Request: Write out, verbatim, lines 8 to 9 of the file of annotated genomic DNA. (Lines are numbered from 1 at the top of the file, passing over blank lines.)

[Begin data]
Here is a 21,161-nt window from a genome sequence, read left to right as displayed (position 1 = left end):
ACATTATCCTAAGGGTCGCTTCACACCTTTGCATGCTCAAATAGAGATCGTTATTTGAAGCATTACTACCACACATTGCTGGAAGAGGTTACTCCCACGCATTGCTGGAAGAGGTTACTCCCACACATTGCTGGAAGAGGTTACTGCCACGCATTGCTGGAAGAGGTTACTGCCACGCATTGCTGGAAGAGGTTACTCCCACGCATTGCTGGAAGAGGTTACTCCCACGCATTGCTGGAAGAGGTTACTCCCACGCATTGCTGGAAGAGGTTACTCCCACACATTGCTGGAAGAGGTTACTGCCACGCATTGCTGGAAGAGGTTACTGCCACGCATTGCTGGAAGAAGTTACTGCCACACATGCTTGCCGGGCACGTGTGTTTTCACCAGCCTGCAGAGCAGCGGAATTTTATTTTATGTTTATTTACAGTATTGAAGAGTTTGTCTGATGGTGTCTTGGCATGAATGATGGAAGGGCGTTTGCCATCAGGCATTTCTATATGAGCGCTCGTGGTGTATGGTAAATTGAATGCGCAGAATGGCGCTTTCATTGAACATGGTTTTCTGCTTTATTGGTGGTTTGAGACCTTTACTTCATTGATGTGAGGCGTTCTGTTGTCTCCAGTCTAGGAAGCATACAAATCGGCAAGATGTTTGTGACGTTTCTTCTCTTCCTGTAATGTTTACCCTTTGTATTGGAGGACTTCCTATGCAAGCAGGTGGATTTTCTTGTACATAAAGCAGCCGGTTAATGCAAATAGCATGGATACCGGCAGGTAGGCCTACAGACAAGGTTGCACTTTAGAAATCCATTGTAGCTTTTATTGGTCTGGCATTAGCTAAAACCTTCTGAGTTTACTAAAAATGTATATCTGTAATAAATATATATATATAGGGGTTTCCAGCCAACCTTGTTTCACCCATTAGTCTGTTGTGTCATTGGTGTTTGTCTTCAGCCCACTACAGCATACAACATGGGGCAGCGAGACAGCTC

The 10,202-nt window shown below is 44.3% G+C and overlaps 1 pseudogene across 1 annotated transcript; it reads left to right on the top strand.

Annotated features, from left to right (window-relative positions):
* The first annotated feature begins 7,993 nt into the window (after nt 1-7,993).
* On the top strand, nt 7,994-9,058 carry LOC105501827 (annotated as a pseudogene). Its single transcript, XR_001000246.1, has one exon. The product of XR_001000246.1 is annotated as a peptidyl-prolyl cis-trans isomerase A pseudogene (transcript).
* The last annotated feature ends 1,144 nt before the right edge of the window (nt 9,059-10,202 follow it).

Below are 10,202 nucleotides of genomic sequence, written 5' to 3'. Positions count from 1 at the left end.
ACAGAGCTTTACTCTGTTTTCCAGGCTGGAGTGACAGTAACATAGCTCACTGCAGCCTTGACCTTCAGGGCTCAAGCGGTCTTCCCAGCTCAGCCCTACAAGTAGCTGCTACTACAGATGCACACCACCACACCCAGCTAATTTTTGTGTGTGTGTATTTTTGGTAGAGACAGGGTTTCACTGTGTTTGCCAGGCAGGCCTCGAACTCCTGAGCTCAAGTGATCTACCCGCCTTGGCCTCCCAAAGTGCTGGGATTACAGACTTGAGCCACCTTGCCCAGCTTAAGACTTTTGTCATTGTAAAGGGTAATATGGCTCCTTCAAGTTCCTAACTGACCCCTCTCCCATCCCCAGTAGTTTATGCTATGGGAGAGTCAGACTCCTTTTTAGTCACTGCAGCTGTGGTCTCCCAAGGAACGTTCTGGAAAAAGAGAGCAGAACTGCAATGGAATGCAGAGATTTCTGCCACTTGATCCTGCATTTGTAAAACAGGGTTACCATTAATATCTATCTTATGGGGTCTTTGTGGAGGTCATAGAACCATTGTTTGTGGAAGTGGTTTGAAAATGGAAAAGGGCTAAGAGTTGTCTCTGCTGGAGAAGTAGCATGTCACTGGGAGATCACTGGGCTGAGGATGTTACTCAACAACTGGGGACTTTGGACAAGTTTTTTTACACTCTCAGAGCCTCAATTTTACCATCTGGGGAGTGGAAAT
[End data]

Below are 10,202 nucleotides of genomic sequence, written 5' to 3'. Positions count from 1 at the left end.
ACAGAGCTTTACTCTGTTTTCCAGGCTGGAGTGACAGTAACATAGCTCACTGCAGCCTTGACCTTCAGGGCTCAAGCGGTCTTCCCAGCTCAGCCCTACAAGTAGCTGCTACTACAGATGCACACCACCACACCCAGCTAATTTTTGTGTGTGTGTATTTTTGGTAGAGACAGGGTTTCACTGTGTTTGCCAGGCAGGCCTCGAACTCCTGAGCTCAAGTGATCTACCCGCCTTGGCCTCCCAAAGTGCTGGGATTACAGACTTGAGCCACCTTGCCCAGCTTAAGACTTTTGTCATTGTAAAGGGTAATATGGCTCCTTCAAGTTCCTAACTGACCCCTCTCCCATCCCCAGTAGTTTATGCTATGGGAGAGTCAGACTCCTTTTTAGTCACTGCAGCTGTGGTCTCCCAAGGAACGTTCTGGAAAAAGAGAGCAGAACTGCAATGGAATGCAGAGATTTCTGCCACTTGATCCTGCATTTGTAAAACAGGGTTACCATTAATATCTATCTTATGGGGTCTTTGTGGAGGTCATAGAACCATTGTTTGTGGAAGTGGTTTGAAAATGGAAAAGGGCTAAGAGTTGTCTCTGCTGGAGAAGTAGCATGTCACTGGGAGATCACTGGGCTGAGGATGTTACTCAACAACTGGGGACTTTGGACAAGTTTTTTTACACTCTCAGAGCCTCAATTTTACCATCTGGGGAGTGGAAAT